CyberScout

Security Risks of Storing Personal Information in the Cloud

Security Risks of Storing Personal Information in the Cloud

With more consumers using cloud services to upload pictures, documents and more, cybercriminals are infiltrating cloud accounts to steal valuable information. Hackers managed to access sensitive photos from celebrities' personal iCloud accounts and shared them with other Internet users, CBS News reported. While cloud services like iCloud and other storage apps are used to store content to be easily accessed from other electronic devices, the latest data breach has stoked fears about the security of the cloud.

Technology experts believe the attack happened over time, allowing hackers to collect photos over months or years, according to CBS News. To gain access to celebrities' cloud accounts, the thieves used a hacking tool to input various passwords to finally crack the code. Apple raced to patch the iCloud security flaw that resulted in the data breach of Hollywood celebrities' pictures. Despite the quick fix, the attack on various movie stars raised the question of whether cloud services are adequately protected.

Challenges of Cloud Security
It's not just high-profile movie stars who have to worry about security defects that could expose sensitive information. Businesses that choose to upload confidential documents to the cloud to collaborate on projects or share information can also be at risk for cyberattacks. Cloud management firm RightScale surveyed more than 1,000 IT professionals and found 94 percent of organizations use cloud services, according to the 2014 State of the Cloud Survey. Of these professionals, 58 percent use public and private clouds, 29 percent access public clouds only and 7 percent utilize private clouds only.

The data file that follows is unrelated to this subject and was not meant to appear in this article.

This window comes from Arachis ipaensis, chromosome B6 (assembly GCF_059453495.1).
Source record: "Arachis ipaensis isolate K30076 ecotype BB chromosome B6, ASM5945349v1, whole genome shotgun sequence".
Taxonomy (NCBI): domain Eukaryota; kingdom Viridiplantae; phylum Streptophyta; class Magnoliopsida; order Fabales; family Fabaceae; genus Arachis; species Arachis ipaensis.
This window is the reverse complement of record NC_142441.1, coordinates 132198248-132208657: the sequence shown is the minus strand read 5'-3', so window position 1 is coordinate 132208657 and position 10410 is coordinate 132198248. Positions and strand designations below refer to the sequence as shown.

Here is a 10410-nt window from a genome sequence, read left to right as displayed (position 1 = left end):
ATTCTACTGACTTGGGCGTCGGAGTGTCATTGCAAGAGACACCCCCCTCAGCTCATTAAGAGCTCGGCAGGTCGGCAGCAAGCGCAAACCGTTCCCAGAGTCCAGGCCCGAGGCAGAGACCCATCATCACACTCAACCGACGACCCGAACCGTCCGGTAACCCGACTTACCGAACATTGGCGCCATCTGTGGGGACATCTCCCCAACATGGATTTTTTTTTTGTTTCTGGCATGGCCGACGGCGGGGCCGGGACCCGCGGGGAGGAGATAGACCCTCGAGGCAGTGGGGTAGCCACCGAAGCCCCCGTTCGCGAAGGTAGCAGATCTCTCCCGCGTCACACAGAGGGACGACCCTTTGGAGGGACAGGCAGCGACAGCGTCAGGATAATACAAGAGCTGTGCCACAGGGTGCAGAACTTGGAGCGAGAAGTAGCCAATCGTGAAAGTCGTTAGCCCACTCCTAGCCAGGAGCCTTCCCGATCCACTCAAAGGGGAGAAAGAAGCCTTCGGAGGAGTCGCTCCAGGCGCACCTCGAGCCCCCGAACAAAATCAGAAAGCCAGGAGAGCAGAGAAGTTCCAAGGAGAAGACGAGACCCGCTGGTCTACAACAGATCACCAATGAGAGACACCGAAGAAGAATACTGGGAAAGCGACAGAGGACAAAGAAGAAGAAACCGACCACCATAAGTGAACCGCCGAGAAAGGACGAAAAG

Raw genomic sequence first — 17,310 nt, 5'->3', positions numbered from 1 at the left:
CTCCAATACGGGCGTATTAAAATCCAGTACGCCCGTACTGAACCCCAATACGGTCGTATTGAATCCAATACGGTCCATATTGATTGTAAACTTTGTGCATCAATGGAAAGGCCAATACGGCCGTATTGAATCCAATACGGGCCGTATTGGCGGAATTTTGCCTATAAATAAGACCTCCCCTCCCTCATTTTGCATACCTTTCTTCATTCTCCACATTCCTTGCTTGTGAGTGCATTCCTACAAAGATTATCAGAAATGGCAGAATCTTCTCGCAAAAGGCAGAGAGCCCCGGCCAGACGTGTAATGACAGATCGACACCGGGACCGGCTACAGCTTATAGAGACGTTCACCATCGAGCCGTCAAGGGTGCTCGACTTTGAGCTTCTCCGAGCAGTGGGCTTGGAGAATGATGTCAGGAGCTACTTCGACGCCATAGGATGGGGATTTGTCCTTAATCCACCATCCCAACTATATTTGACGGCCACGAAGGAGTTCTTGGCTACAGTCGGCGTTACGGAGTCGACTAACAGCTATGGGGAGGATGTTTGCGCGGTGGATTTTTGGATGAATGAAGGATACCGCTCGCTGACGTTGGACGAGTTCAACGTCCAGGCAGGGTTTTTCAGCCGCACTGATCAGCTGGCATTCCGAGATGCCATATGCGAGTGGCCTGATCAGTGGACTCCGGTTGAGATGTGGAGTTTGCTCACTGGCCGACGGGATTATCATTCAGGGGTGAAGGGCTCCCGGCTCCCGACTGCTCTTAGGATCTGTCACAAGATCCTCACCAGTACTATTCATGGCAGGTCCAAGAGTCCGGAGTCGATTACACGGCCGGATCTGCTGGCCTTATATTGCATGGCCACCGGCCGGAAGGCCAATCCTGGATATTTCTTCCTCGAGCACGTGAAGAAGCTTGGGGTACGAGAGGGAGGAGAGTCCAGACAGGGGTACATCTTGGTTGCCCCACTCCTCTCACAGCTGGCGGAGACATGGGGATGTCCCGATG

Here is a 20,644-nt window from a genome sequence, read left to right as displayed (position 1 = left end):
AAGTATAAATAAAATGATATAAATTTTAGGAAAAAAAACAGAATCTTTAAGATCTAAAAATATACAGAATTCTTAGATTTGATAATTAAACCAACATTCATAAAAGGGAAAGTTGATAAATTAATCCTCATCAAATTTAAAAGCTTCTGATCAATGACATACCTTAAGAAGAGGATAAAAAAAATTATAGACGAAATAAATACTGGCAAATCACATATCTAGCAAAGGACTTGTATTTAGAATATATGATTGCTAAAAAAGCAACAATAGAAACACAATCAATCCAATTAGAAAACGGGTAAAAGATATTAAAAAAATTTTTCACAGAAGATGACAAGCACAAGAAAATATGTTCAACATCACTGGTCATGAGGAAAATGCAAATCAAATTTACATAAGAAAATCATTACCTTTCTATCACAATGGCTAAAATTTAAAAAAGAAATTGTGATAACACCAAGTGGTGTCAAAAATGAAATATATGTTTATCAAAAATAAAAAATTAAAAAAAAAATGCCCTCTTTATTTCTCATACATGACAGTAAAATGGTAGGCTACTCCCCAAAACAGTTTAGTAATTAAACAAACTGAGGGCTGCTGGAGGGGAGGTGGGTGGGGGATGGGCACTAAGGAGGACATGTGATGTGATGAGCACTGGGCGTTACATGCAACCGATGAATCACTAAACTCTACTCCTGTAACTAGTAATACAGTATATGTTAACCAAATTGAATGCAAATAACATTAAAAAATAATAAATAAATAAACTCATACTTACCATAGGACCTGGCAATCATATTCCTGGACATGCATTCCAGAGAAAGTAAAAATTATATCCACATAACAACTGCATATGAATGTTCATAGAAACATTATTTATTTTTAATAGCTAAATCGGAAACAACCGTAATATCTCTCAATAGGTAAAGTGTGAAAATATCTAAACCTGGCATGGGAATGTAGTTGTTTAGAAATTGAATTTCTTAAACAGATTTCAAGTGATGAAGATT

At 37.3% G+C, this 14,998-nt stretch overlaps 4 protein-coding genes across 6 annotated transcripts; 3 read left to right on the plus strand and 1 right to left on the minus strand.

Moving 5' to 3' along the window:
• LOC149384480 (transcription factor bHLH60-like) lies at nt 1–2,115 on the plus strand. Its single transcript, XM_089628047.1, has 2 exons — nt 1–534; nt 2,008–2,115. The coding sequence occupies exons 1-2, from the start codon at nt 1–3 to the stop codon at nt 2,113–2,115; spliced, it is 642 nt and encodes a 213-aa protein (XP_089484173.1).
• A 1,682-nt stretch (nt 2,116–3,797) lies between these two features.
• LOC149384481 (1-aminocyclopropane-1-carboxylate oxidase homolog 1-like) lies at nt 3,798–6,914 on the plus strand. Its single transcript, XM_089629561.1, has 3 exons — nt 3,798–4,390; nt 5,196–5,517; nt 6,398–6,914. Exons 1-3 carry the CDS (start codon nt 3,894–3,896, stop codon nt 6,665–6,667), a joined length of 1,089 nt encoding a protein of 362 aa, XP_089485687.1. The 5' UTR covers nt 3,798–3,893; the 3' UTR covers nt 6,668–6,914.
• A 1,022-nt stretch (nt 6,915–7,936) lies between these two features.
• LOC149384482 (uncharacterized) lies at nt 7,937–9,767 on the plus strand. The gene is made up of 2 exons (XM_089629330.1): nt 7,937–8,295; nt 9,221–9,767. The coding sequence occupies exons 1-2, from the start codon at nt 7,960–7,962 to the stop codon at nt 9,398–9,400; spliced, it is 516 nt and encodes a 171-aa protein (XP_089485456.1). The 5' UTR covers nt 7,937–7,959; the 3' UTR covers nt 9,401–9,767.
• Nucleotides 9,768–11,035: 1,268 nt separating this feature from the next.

Some organizations believe a security strategy with both private and public clouds is key to optimize the benefits of the cloud. However, many new users of these services may have trouble with securing the cloud as 31 percent of cloud beginners said they saw cloud security as a big obstacle, according to the RightScale survey. Concerns over cloud defenses made security the No. 1 challenge associated with managing the cloud. 

Strong Passwords Key to Prevent Cloud Hacks
As personal and business users of cloud services continue to incorporate this technology into their lives, they should consider how they can defend against future attacks. Since hackers in the celebrity photo scandal used hacking tools to guess passwords, users should make sure to create passwords that are hard to decipher, according to ZDNet. Users have a better chance of guarding their cloud accounts with passwords that are a combination of lowercase and uppercase letters, numbers and special characters. 

Cloud users can also protect their accounts with two-factor authentication, which will not only require them to enter in a password, but also send a message to an email inbox or phone number to verify they are the owner of the account.

By increasing the security of their cloud accounts, cloud users can also protect their privacy.